A Tale of Two Baptist Preachers: W.C. Buck, J.M. Pendleton and Slavery in Antebellum Kentucky

Editor’s Note: This is part 4 of our Lyceum Disputation series considering how Baptists responded to American slavery. As with all our work, the London Lyceum publishes a range of viewpoints to encourage thinking.

It’s difficult to think of two Baptist preachers with more in common than W.C. Buck and J.M. Pendleton. Both men were born in northern Virginia and migrated to Kentucky. Each was a popular pastor, author, and newspaper editor. The two men were present in 1837 when the General Association of Baptists in Kentucky was organized. The pair left Kentucky to move to Tennessee and then ministered in a few additional states. Pendleton in Ohio and Pennsylvania while Buck served in Alabama, Mississippi and Texas. Each man wrote autobiographies at the end of their life that have survived to the present day. Theologically both Pendleton and Buck were strong Landmark Baptists and close friends with J.R. Graves. The two men died at similar ages: Pendleton at 79 years old and Buck at 81 years old.

Yet for all their many similarities, there was one staunch disagreement between the two men: slavery. Pendleton was a devoted emancipationist believing that slavery was unbiblical and morally wrong, while Buck was committed to the system, declaring slavery was stanchioned by the Bible and the common good. In antebellum Kentucky, the two men waged a battle of the printed page over this conflict, each seeking to bring the Baptists of the Bluegrass State over to their side.

W.C. Buck, a Defender of Slavery

William Calmes Buck was the older of the two men. He was born on August 23, 1790 in Warren County, Virginia. Although raised in a Christian home, he had no heart for religion. This all changed when he was sixteen years old. A rumor circulated that Buck had drowned while navigating the Shenandoah River. Conviction of sin came upon him as he began to think, “What if I had drowned?” He described what happened next:

The second sabbath in the month of October 1807, I retired from the family into a distant room and there threw myself upon my knees, feeling that my damnation was at hand, and casting myself unreservedly upon the grace and mercy of God in Christ, as one utterly helpless and deserving of his wrath. . . .the burden left my conscience, my soul was enlightened, and my heart filled with love and joy unspeakable. I arose and walked the room and wept of love to God and praised and blessed his holy name.[1]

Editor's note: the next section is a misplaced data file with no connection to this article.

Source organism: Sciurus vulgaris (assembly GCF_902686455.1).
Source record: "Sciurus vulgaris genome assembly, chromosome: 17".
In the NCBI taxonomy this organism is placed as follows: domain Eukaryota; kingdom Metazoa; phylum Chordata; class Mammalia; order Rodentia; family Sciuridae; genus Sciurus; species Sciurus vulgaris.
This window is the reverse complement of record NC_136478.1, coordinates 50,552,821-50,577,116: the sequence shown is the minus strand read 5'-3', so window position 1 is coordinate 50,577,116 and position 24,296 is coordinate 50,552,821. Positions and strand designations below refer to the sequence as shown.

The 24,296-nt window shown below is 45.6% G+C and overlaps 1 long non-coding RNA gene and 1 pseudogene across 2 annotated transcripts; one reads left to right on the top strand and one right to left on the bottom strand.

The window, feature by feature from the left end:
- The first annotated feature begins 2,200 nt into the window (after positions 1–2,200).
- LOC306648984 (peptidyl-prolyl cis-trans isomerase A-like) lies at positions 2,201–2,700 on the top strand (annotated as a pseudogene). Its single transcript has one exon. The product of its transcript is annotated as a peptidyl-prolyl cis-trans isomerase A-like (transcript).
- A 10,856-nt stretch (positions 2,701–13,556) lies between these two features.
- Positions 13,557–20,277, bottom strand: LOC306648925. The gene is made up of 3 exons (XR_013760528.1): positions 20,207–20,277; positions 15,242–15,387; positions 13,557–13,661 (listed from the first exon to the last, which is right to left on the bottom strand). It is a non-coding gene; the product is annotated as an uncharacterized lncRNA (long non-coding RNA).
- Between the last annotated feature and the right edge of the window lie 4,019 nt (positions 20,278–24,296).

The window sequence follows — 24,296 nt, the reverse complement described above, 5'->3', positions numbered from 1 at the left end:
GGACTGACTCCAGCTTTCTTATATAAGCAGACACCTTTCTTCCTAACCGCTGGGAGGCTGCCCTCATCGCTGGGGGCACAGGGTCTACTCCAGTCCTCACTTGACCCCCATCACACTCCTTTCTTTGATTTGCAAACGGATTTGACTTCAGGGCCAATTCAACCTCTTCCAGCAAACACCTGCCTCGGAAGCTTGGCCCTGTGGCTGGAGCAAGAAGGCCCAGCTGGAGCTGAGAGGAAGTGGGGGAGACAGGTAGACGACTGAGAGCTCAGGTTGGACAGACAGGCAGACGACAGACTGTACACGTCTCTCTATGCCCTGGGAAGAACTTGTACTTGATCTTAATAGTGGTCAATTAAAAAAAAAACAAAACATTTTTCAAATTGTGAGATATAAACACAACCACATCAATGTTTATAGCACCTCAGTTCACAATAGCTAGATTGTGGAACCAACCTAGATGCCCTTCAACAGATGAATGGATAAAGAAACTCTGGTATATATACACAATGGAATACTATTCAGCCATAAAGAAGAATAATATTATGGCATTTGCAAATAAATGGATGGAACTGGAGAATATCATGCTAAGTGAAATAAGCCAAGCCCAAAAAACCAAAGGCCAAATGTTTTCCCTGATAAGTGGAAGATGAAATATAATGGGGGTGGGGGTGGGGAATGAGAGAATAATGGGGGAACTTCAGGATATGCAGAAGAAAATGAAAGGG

W.C. Buck was soon baptized into the fellowship of the Waterlick Baptist Church. Sensing the call of God upon his life, he was licensed to preach in 1812 and began speaking throughout Virginia. The War of 1812 interrupted this time of ministry, as Buck served as a First Lieutenant in a company of cavalry from his home state. After the war was over, he was ordained and became the pastor of Waterlick Baptist Church, serving this congregation for five years.[2]

In the Spring of 1820 Buck moved to Union County, Kentucky, on the Ohio River. With his brother and his father-in-law, he had purchased 800 acres of inexpensive Kentucky land six miles below Shawneetown, Illinois. This river bottom land was extremely fertile. Although the area was still largely a frontier, it was not long before large farms were carved out of this wilderness. Slavery became very common in Union County with Buck owning seven slaves himself in 1820.[3]

The next twenty-one years were a whirlwind of ministry for Buck. In the backwoods of Union County, he was able to plant new churches and organize the Highland Baptist Association. He traveled widely across the state, preaching in Lexington and Georgetown. In 1836 he was called to pastor the large First Baptist Church of Louisville. While continuing to pastor, in 1841 Buck became the editor of the Baptist Banner and Western Pioneer, the leading Baptist newspaper in Kentucky.[4] For nine years Buck would edit this paper and exert considerable influence upon the religious landscape of the Commonwealth.

J.M. Pendleton, An Opponent of Slavery

James Madison Pendleton was born November 20, 1811 in Spotsylvania County, Virginia. In his autobiography, Pendleton states, “It was during Mr. Madison’s Presidency, and as my father greatly admired him as a statesman, I was named for him.[5]